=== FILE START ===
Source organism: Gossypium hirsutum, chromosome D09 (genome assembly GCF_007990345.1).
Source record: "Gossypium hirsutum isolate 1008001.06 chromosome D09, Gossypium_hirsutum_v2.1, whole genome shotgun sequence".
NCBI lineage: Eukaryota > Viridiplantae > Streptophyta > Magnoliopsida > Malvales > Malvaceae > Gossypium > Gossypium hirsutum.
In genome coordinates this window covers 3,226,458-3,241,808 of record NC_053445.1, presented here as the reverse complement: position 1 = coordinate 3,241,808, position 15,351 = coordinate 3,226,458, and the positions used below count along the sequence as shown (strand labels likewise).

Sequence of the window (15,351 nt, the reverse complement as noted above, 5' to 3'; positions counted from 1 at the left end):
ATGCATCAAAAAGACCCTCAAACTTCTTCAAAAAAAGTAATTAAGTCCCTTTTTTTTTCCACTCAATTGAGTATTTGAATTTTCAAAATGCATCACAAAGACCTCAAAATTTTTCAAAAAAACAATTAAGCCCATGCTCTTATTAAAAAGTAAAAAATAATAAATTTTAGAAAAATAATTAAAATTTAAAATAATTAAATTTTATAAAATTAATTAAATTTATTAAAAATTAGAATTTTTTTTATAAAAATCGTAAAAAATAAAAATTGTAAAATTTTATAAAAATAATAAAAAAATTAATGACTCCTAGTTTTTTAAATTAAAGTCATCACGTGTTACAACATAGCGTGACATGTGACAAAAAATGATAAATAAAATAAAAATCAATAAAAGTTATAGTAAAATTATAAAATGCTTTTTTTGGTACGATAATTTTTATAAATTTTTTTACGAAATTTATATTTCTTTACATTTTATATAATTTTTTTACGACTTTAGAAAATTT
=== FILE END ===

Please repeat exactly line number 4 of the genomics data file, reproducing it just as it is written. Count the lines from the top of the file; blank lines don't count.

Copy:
In genome coordinates this window covers 3,226,458-3,241,808 of record NC_053445.1, presented here as the reverse complement: position 1 = coordinate 3,241,808, position 15,351 = coordinate 3,226,458, and the positions used below count along the sequence as shown (strand labels likewise).